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Author Topic: Criminal Justice system  (Read 8022 times)
Crafty_Dog
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« on: May 24, 2010, 11:10:48 AM »

Woof All:

We have a threads for Self-defense law, LEO issues, and Corrections/Prison issues, but I am thinking that we may have need of a thread dedicated to the unique issues pertaining to our criminal justice legal system.

Crafty Dog
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Shdwdncr
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« Reply #1 on: May 24, 2010, 08:42:35 PM »

Is your intent to discuss case law as it pertains to the criminal justice legal system?

S.
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Crafty_Dog
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« Reply #2 on: May 24, 2010, 10:50:10 PM »

It might be (but note we already do have a Self Defense Law thread)

Actually I opened this thread today because it seemed like GM, who posts often over on the P&R thread and sometimes on this forum and our SCH forum as well, had something that needed its own thread.  I put it here in Martial Arts with the idea that as those dedicated to being Protectors, we should have a place to further our understanding of how our legal system works.

For example, GM's idea (maybe he will make it tomorrow) concerned how our criminal justice system is increasingly adversely affected by the bursting of the Government Finance bubble.  All the legal theory is the world is all nice and good, but we also need to know what happens when there isn't enough money for the DA to take on all deserving matters.

As is always the case, the concept of the thread will be fairly elastic  wink
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G M
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« Reply #3 on: May 26, 2010, 09:42:54 PM »

I can say that I'm seeing cracks developing in the system due to budget cuts. It's not just the law enforcement agencies that are underfunded/understaffed, it's DA's offices and the courts. Police can make lots of arrests, but without the DA to prosecute and courts to hold the trials, then the wheels really start coming off.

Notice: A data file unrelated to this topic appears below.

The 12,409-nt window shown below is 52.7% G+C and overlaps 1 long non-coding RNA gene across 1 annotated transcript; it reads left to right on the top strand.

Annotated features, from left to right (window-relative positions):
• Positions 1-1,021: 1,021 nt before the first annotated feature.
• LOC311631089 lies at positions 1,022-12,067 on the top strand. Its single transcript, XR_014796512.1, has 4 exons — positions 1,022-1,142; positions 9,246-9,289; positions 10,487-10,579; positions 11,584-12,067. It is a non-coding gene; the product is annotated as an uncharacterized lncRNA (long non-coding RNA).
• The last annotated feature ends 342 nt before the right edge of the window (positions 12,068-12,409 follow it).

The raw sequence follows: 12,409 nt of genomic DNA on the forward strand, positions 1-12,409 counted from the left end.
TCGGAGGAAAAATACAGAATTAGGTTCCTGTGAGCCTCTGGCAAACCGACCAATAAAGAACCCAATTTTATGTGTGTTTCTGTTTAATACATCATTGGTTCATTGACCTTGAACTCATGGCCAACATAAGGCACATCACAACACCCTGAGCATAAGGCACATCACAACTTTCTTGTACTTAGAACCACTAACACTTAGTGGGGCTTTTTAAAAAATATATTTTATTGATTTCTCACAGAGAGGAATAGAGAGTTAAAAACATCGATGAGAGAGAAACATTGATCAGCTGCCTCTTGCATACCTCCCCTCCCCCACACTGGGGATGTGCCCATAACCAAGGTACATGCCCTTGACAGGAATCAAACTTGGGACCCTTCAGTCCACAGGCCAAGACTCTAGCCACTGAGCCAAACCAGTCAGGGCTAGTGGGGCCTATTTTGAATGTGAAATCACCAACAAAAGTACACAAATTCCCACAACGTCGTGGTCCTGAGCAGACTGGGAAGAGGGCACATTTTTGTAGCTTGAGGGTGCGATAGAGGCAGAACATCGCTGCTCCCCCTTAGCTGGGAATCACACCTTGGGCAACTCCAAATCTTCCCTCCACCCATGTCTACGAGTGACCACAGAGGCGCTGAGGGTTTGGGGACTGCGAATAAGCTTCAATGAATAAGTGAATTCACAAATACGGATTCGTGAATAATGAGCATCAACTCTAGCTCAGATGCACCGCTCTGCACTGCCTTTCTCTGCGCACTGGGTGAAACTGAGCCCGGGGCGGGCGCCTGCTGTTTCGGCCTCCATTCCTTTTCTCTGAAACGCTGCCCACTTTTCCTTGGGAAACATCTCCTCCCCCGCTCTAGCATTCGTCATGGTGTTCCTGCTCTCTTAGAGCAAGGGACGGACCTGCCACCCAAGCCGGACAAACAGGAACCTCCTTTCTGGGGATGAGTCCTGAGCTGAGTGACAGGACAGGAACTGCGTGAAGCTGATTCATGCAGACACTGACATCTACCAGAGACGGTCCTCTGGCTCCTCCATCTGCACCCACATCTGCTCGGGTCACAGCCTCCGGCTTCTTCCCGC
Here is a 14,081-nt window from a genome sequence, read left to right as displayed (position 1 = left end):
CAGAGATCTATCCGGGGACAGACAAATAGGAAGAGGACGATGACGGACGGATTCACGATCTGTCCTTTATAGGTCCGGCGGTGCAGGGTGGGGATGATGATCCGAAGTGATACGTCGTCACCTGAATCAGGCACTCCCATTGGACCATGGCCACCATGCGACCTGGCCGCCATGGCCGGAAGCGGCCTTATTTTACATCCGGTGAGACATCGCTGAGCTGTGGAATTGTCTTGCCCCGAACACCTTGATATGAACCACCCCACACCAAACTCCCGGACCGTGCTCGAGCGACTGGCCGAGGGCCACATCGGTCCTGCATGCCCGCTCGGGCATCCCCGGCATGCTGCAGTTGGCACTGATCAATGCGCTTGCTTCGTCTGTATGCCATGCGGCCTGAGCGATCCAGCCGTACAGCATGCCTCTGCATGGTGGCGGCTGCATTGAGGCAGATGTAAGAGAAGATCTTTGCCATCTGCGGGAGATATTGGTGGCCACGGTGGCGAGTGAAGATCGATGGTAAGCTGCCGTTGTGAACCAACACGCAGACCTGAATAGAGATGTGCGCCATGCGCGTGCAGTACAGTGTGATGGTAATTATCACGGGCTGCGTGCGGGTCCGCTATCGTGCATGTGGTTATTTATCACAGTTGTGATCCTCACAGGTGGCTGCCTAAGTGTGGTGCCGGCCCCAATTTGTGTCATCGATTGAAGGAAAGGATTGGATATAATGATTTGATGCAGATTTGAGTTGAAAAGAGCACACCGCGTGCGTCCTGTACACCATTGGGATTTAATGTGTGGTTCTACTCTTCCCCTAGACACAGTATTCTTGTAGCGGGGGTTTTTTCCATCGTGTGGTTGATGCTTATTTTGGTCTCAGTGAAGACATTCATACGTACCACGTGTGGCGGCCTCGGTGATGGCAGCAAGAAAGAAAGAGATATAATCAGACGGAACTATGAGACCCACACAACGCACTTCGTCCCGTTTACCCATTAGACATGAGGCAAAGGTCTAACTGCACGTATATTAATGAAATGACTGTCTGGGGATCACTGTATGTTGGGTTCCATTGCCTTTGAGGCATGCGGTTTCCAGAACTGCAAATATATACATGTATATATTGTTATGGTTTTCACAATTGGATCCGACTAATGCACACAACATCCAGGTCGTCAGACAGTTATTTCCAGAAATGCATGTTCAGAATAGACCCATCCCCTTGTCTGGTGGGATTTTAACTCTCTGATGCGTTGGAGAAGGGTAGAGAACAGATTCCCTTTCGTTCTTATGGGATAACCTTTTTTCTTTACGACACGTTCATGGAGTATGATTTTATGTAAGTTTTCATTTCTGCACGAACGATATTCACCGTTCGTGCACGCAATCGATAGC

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G M
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« Reply #4 on: May 26, 2010, 09:47:16 PM »

http://www.azcentral.com/news/articles/2009/03/22/20090322courtbudget0322.html

Budget cuts pinch court functions
From file access to speed of trials, impacts are big
by Michael Kiefer - Mar. 22, 2009 12:00 AM
The Arizona Republic

 .
Like most government agencies, state and county courts are facing massive budget cuts.

The impact will be great, affecting everything from how the public accesses information to the speed of civil trials.

Earlier this year, the Arizona Legislature cut $11 million from the state court and probation budgets for the remainder of this fiscal year, which ends June 30. Cuts to the 2010 budget may be more severe.
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G M
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« Reply #5 on: May 26, 2010, 09:53:04 PM »

http://www.usatoday.com/news/nation/2010-03-31-court-cuts_N.htm

http://www.npr.org/templates/story/story.php?storyId=89140782
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Crafty_Dog
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« Reply #6 on: May 27, 2010, 08:29:42 AM »

Interesting philosophical questions are presented when a wronged citizen cannot seek justice via the courts.
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JDN
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« Reply #7 on: May 27, 2010, 09:13:46 AM »

Interesting philosophical questions are presented when a wronged citizen cannot seek justice via the courts.

I don't understand.  While layoffs will and are causing delays, I have seen no indication that "a wronged citizen cannot seek justice via the courts."
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Crafty_Dog
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« Reply #8 on: May 27, 2010, 11:37:40 AM »

The idea is that ever-growing categories of criminal wrong doing will not be pursued by the DA due to lack of resources, case backlogs, etc.
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JDN
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« Reply #9 on: May 27, 2010, 12:08:09 PM »

The idea is that ever-growing categories of criminal wrong doing will not be pursued by the DA due to lack of resources, case backlogs, etc.

Perhaps, but then historically the great majority of criminal cases are plea bargained anyway.

Still, my point/clarification is that "a "wronged citizen" can still seek justice via the courts".  However, the process may be slower.
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G M
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« Reply #10 on: May 27, 2010, 12:56:53 PM »

Normal is overwhelmed, there is no "surge capacity" in the system and now things are starting to fall apart. Things that would have been investigated and prosecuted not long ago aren't now.